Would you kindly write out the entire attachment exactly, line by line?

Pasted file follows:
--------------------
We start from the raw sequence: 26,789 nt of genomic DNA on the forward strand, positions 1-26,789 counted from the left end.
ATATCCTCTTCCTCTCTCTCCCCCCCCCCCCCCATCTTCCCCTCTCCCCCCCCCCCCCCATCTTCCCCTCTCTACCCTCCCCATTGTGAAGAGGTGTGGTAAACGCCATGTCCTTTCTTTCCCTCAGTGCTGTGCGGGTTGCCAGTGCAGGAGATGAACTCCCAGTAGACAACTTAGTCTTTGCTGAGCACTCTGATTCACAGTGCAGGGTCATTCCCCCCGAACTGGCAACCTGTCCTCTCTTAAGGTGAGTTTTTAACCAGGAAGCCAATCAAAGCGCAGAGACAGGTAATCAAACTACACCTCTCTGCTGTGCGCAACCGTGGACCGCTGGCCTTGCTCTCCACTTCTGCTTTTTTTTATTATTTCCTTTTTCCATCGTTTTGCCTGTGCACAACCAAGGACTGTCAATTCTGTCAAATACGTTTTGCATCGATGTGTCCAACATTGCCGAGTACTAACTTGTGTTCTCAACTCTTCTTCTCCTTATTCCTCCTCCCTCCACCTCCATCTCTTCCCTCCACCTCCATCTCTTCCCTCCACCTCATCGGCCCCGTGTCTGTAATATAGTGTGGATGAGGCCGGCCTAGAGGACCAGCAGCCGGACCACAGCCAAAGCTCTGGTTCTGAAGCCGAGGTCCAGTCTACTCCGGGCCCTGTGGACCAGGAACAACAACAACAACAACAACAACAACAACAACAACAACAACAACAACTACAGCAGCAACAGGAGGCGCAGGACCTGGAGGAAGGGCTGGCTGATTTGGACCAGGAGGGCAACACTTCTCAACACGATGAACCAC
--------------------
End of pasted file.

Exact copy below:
We start from the raw sequence: 26,789 nt of genomic DNA on the forward strand, positions 1-26,789 counted from the left end.
ATATCCTCTTCCTCTCTCTCCCCCCCCCCCCCCATCTTCCCCTCTCCCCCCCCCCCCCCATCTTCCCCTCTCTACCCTCCCCATTGTGAAGAGGTGTGGTAAACGCCATGTCCTTTCTTTCCCTCAGTGCTGTGCGGGTTGCCAGTGCAGGAGATGAACTCCCAGTAGACAACTTAGTCTTTGCTGAGCACTCTGATTCACAGTGCAGGGTCATTCCCCCCGAACTGGCAACCTGTCCTCTCTTAAGGTGAGTTTTTAACCAGGAAGCCAATCAAAGCGCAGAGACAGGTAATCAAACTACACCTCTCTGCTGTGCGCAACCGTGGACCGCTGGCCTTGCTCTCCACTTCTGCTTTTTTTTATTATTTCCTTTTTCCATCGTTTTGCCTGTGCACAACCAAGGACTGTCAATTCTGTCAAATACGTTTTGCATCGATGTGTCCAACATTGCCGAGTACTAACTTGTGTTCTCAACTCTTCTTCTCCTTATTCCTCCTCCCTCCACCTCCATCTCTTCCCTCCACCTCCATCTCTTCCCTCCACCTCATCGGCCCCGTGTCTGTAATATAGTGTGGATGAGGCCGGCCTAGAGGACCAGCAGCCGGACCACAGCCAAAGCTCTGGTTCTGAAGCCGAGGTCCAGTCTACTCCGGGCCCTGTGGACCAGGAACAACAACAACAACAACAACAACAACAACAACAACAACAACAACAACTACAGCAGCAACAGGAGGCGCAGGACCTGGAGGAAGGGCTGGCTGATTTGGACCAGGAGGGCAACACTTCTCAACACGATGAACCAC